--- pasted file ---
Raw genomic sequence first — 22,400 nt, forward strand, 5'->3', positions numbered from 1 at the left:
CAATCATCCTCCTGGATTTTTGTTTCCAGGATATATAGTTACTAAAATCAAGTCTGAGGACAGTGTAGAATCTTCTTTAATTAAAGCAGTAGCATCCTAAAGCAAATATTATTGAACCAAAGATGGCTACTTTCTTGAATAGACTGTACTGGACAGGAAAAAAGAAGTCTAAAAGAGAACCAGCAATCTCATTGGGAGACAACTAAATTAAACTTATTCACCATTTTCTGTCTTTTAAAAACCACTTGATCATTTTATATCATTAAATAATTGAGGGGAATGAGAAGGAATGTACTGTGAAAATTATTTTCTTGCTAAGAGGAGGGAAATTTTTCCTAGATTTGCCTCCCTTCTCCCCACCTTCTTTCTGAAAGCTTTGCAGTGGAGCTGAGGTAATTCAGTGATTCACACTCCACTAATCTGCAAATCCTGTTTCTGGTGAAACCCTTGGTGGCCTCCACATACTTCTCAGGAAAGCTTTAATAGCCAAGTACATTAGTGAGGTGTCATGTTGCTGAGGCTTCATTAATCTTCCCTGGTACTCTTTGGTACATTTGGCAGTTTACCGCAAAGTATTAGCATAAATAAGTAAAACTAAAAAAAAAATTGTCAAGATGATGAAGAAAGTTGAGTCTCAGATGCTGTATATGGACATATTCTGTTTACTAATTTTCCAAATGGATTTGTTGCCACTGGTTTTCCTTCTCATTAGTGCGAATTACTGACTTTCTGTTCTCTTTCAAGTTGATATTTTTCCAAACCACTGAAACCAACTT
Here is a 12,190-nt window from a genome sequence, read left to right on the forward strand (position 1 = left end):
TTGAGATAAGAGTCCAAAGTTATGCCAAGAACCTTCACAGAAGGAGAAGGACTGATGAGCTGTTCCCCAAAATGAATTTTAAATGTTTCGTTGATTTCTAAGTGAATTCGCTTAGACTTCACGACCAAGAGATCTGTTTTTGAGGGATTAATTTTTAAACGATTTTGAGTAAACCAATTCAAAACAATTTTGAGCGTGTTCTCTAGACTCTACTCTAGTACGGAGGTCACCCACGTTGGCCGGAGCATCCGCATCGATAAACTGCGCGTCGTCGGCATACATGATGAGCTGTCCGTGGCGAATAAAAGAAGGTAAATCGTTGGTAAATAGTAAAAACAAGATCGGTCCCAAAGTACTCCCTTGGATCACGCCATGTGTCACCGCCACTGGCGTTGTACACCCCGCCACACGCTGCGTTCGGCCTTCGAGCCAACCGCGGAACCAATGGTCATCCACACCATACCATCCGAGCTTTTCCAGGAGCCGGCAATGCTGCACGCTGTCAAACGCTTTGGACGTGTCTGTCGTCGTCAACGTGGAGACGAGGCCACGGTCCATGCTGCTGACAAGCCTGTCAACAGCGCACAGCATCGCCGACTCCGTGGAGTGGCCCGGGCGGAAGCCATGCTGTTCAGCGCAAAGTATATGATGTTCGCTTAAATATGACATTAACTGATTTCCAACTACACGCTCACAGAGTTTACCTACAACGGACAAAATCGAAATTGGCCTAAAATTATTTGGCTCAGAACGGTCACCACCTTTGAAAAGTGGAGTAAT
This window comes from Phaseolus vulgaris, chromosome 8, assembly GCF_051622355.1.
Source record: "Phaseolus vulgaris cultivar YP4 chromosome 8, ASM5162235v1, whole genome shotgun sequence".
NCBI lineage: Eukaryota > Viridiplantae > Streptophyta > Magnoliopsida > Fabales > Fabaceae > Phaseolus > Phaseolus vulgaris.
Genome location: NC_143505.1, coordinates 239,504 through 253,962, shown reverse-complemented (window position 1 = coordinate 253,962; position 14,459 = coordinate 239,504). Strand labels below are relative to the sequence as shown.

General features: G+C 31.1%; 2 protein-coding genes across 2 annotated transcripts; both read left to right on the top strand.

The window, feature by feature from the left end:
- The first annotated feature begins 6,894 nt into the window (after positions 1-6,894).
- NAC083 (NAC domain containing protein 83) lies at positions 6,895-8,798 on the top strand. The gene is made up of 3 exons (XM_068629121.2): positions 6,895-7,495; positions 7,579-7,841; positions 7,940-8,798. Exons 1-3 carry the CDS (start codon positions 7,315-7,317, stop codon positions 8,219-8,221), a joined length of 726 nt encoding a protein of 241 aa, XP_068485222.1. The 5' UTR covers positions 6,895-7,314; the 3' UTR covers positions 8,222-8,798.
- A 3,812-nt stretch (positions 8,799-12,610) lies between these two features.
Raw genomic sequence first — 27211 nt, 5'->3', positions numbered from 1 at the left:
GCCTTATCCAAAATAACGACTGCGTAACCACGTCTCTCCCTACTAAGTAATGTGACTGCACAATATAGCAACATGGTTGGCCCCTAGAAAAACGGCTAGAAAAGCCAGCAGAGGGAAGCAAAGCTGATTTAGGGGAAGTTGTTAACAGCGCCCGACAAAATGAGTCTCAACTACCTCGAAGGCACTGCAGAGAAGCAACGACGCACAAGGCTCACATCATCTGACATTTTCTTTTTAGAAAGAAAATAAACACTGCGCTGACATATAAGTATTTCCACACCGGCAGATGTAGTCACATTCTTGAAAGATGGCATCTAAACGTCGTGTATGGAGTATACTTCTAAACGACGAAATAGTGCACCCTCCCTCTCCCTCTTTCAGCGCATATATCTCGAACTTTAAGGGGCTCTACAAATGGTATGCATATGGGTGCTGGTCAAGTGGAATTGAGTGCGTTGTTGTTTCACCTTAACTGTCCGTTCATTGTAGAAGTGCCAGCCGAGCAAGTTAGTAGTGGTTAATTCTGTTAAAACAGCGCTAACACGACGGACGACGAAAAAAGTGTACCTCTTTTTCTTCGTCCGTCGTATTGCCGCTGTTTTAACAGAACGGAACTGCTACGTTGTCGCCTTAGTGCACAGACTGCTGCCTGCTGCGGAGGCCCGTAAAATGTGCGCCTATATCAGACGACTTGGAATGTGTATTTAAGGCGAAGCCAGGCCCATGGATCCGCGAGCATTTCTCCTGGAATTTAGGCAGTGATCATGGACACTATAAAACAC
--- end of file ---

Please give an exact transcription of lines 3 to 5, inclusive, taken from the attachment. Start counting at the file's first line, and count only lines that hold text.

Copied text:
Here is a 12,190-nt window from a genome sequence, read left to right on the forward strand (position 1 = left end):
TTGAGATAAGAGTCCAAAGTTATGCCAAGAACCTTCACAGAAGGAGAAGGACTGATGAGCTGTTCCCCAAAATGAATTTTAAATGTTTCGTTGATTTCTAAGTGAATTCGCTTAGACTTCACGACCAAGAGATCTGTTTTTGAGGGATTAATTTTTAAACGATTTTGAGTAAACCAATTCAAAACAATTTTGAGCGTGTTCTCTAGACTCTACTCTAGTACGGAGGTCACCCACGTTGGCCGGAGCATCCGCATCGATAAACTGCGCGTCGTCGGCATACATGATGAGCTGTCCGTGGCGAATAAAAGAAGGTAAATCGTTGGTAAATAGTAAAAACAAGATCGGTCCCAAAGTACTCCCTTGGATCACGCCATGTGTCACCGCCACTGGCGTTGTACACCCCGCCACACGCTGCGTTCGGCCTTCGAGCCAACCGCGGAACCAATGGTCATCCACACCATACCATCCGAGCTTTTCCAGGAGCCGGCAATGCTGCACGCTGTCAAACGCTTTGGACGTGTCTGTCGTCGTCAACGTGGAGACGAGGCCACGGTCCATGCTGCTGACAAGCCTGTCAACAGCGCACAGCATCGCCGACTCCGTGGAGTGGCCCGGGCGGAAGCCATGCTGTTCAGCGCAAAGTATATGATGTTCGCTTAAATATGACATTAACTGATTTCCAACTACACGCTCACAGAGTTTACCTACAACGGACAAAATCGAAATTGGCCTAAAATTATTTGGCTCAGAACGGTCACCACCTTTGAAAAGTGGAGTAAT
This window comes from Phaseolus vulgaris, chromosome 8, assembly GCF_051622355.1.